Election looms as Leo stands by Fitzgerald on FF no confidence move
The country is on the verge of a general election after Fianna Fail last night expressed no confidence in Tanaiste Frances Fitzgerald.
However, it is understood that Leo Varadkar told an emergency meeting of Fine Gael TDs that he is backing Ms Fitzgerald and will not give in to Fianna Fail.
Mr Varadkar told TDs and senators in Leinster House that he will not allow the Tanaiste to be "thrown under the bus" on a trumped up charge.
He said the Government would try to avoid an election and also pointed out that, while Health Minister, Micheal Martin once failed to recall an email, a letter and two conversations relating a nursing home controversy.
The opposition party will table a motion of no confidence in Ms Fitzgerald today over her lack of response to an email outlining clashes between legal teams for An Garda Siochana and whistleblower Maurice McCabe in 2015.
Senior government sources said Mr Varadkar is not prepared to back down in the row because the Fianna Fail argument is "based on sand".
The Taoiseach is set to cancel a visit to Irish soldiers in Mali and a meeting with European Commission President Jean Claude Juncker in the Ivory Coast so that he can deal with the crisis.
"The Government is resolute," said a source close to Mr Varadkar. "Frances Fitzgerald has done nothing wrong. The confidence and supply agreement couldn't be clearer so Fianna Fail need to pull back."
However, Fianna Fail is adamant that Ms Fitzgerald should resign in the national interest to avoid an election.
If the Dail is dissolved in the coming days, it is likely a general election would be called between December 15 and 23.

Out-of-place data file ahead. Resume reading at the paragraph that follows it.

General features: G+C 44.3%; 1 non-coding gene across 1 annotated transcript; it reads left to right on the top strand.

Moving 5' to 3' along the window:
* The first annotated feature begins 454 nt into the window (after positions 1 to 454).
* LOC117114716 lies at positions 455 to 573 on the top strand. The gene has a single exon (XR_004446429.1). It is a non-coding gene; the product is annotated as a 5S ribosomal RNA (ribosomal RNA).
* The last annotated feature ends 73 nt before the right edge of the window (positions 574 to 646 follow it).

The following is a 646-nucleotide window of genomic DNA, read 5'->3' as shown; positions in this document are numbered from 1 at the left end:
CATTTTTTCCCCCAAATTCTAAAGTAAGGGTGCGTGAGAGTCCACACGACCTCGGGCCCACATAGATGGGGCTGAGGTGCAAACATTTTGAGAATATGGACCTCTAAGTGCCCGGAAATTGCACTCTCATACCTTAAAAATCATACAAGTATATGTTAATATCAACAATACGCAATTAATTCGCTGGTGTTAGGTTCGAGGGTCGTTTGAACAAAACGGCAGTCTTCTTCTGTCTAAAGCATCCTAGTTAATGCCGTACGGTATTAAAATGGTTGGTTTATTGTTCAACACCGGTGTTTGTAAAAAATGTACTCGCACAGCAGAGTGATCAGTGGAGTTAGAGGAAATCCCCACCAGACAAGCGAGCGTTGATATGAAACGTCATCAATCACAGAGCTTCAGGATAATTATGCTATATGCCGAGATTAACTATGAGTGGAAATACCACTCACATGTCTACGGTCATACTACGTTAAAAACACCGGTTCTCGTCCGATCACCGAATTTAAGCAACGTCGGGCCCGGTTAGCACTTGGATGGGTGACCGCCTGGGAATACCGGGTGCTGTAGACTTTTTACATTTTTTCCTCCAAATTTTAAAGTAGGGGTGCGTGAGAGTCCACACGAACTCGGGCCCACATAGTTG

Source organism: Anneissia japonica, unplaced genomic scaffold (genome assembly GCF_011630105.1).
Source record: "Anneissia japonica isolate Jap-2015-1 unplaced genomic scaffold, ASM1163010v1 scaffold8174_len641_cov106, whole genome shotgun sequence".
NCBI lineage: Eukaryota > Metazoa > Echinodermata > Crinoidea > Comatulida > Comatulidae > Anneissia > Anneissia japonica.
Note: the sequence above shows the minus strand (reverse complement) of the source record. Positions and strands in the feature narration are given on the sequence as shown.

Mr Varadkar is due in Brussels on December 14 for a pivotal Brexit meeting to decide the future of the Northern Ireland border. If the Government collapses, tax cuts and social welfare hikes announced as part of last month's Budget are unlikely to be passed in time for January.
There were cheers from Fianna Fail TDs in the Dail bar as their justice spokesman Jim O'Callaghan appeared on RTE's Six One news to announce: "She should go".
Asked whether his party was prepared for an election, he said if Ms Fitzgerald refused to step aside, then "so be it".
A series of emergency meetings took place in Government Buildings after Mr O'Callaghan's appearance on television during which Mr Varadkar indicated he will fight an election if Fianna Fail does not back down.
"I think we're having an election," said a Cabinet minister.
"Genuinely, there is no question of the Tanaiste being asked to resign.
"The Fianna Fail case is built on sand. We won't allow a political execution to take place."
A spokesperson for the Independent Alliance said it still had confidence in Ms Fitzgerald.
The chain of events was sparked by Sinn Fein's decision to place a motion of no confidence in the Tanaiste on Wednesday.
Under the confidence and supply agreement between Fine Gael and Fianna Fail, the Opposition party is expected to abstain on votes of no confidence in ministers.
Fianna Fail refused to be outflanked by Gerry Adams and is in a position to table a similar motion on Tuesday.
The row centres on an email sent in May 2015 which outlined how legal teams for Garda Commissioner Noirin O'Sullivan and whistleblower Sgt Maurice McCabe clashed at the inquiry.
Ms Fitzgerald said she does not remember the email and that legally, she could not have intervened.
Health Minister Simon Harris accused Sinn Fein of trying to turn the Dail into a kangaroo court. He said the email at the centre of the controversy has been handed to the Charleton Tribunal which is probing allegations of a smear campaign against Sgt McCabe.
"I think most citizens respect the fact that when you ask a judge to set up a tribunal, you actually allow the judge get on with his work," Mr Harris said.
Government sources have raised concerns that even if Ms Fitzgerald stands down, attention may turn to current Justice Minister Charlie Flanagan.
He is under pressure for not alerting the Taoiseach to the email even after Mr Varadkar told the Dail there was no evidence the Department of Justice was aware of attempts to discredit Sgt McCabe at the O'Higgins Commission.